The first Governor-General of India was Warren Hastings. Under his dispensation, the expansion of British rule in India was pursued vigorously, and the British sought to master indigenous systems of knowledge. Hastings remained in India until 1784 AD and was succeeded by Cornwallis, who initiated the Permanent Settlement, whereby an agreement in perpetuity was reached with zamindars or landlords for the collection of revenue. For the next fifty years, the British were engaged in attempts to eliminate Indian rivals, and it is under the administration of Wellesley that British territorial expansion was achieved with ruthless efficiency. Major victories were achieved against Tipu Sultan of Mysore and the Marathas, and finally the subjugation and conquest of the Sikhs in a series of Anglo-Sikh Wars led to British occupation over the entirety of India. In some places, the British practiced indirect rule, placing a Resident at the court of the native ruler who was allowed sovereignty in domestic matters. Lord Dalhousie's notorious doctrine of lapse, whereby a native state became part of British India if there was no male heir at the death of the ruler, was one of the principal means by which native states were annexed; but often the annexation, such as that of Awadh [Oudh] in 1856 AD, was justified on the grounds that the native prince was of evil disposition, indifferent to the welfare of his subjects. The annexation of native states, harsh revenue policies, and the plight of the Indian peasantry all contributed to the Rebellion of 1857 AD, referred to previously as the Sepoy Mutiny. In 1858 the East India Company was dissolved, despite a valiant defense of its purported achievements by John Stuart Mill, and the administration of India became the responsibility of the Crown. The Company completely ceased to exist since 1874, when the East India Stock Dividend Redemption Act was passed in the British Parliament.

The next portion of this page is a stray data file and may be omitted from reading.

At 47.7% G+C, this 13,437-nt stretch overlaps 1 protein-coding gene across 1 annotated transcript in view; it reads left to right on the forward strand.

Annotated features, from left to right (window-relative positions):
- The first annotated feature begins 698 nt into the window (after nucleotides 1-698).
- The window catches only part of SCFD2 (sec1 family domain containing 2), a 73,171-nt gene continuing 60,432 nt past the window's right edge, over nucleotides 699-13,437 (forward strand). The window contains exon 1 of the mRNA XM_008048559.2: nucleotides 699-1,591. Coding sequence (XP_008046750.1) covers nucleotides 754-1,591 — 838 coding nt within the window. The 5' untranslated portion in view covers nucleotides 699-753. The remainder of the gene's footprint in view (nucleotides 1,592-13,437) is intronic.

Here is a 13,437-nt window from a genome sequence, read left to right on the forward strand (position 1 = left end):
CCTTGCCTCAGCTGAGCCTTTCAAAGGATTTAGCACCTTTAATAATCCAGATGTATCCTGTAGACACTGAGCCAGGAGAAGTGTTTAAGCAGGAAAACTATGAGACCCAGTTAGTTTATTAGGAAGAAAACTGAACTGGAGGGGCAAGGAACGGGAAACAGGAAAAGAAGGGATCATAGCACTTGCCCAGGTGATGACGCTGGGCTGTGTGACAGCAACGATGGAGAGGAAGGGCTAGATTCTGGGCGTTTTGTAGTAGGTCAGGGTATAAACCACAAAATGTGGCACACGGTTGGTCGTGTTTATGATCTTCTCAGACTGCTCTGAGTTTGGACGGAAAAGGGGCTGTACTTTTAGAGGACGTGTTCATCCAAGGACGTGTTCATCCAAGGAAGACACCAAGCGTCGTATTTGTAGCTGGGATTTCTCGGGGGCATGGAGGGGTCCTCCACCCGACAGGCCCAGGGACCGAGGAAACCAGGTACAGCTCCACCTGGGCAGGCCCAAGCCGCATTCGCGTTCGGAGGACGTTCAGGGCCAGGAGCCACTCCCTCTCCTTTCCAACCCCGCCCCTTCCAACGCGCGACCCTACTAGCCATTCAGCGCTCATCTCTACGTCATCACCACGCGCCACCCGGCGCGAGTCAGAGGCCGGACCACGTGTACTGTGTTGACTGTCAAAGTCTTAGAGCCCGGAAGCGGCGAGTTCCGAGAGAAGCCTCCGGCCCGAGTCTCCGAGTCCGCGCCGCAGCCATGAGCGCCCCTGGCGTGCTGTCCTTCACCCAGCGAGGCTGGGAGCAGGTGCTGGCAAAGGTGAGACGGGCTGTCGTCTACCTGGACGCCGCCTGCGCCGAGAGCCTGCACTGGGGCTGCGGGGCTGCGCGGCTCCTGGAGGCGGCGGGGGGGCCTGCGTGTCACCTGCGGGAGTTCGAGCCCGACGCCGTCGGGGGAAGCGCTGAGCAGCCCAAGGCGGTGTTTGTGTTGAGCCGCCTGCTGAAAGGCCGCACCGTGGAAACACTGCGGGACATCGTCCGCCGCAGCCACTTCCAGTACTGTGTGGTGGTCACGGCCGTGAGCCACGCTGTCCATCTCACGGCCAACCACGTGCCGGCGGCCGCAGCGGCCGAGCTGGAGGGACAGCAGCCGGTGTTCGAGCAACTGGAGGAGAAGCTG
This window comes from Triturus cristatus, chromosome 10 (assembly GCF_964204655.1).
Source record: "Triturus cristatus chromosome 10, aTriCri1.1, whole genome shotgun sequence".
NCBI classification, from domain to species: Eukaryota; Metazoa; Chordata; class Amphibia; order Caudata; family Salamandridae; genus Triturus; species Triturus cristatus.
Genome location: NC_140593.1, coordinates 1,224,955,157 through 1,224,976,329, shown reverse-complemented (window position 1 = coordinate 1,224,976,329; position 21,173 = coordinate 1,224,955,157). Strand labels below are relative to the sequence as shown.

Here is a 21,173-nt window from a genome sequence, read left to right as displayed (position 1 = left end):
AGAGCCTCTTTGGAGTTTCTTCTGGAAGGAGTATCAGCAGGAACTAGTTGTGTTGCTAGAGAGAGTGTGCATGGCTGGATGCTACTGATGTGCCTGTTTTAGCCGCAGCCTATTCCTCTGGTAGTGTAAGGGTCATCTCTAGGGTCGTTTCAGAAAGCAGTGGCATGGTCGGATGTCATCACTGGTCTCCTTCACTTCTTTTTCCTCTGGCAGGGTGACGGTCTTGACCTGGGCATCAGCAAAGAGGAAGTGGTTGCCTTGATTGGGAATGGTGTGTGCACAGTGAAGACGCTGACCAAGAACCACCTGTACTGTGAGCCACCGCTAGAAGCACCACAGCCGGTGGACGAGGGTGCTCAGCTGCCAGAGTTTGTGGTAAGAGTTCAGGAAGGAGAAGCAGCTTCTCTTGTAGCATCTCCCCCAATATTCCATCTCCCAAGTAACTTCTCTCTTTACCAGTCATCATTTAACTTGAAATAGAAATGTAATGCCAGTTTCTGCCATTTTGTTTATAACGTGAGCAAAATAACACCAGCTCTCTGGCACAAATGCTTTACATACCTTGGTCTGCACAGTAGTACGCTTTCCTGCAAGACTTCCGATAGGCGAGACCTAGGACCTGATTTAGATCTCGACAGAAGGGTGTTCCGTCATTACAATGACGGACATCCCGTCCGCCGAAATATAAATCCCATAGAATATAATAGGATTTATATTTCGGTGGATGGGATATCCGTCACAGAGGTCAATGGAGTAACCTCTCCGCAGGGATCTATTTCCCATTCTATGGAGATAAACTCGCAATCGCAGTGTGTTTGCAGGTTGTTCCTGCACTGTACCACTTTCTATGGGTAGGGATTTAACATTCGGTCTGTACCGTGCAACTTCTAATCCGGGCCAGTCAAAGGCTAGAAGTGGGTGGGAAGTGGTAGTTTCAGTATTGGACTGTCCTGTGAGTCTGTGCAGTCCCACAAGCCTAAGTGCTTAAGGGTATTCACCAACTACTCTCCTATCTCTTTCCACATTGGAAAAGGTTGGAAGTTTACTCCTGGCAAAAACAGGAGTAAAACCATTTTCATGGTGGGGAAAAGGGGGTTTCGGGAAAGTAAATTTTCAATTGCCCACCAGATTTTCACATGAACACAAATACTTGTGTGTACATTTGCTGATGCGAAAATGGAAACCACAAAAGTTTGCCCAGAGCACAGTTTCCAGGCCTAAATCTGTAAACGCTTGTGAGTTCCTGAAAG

Ironically in 2005 an Indian Sanjiv Mehta, bought the rights to the name and the Coat of Arms of the erstwhile East India Company. The site, and the company's flagship store in London, was launched on Independence Day. Despite being over 400 years old, the East India Company is one of the most recognized brands in the world: over two billion people know of its history. It once employed a third of the British workforce and was responsible for 50 per cent of global trade.

Did you know ?

The word factory originally meant an East India Company trading station. Each consisted of an office, warehouses and living accommodation, rather than a manufacturing facility. The word factory comes from factor. A factor was a Company buyer/seller. Staff were promoted by grades: writer, factor, junior and senior merchant. Usually spending three years at lower levels before moving up the ranks.

References :
  • [1] A joint-stock corporation is composed of investors who are granted shares in a company. In return for their initial investments, shareholders are given dividends, or percentages, of the company's profits based on the number of shares the investor holds. Back
  • [2]Peter Cunningham, Hand-Book of London, 1850. Back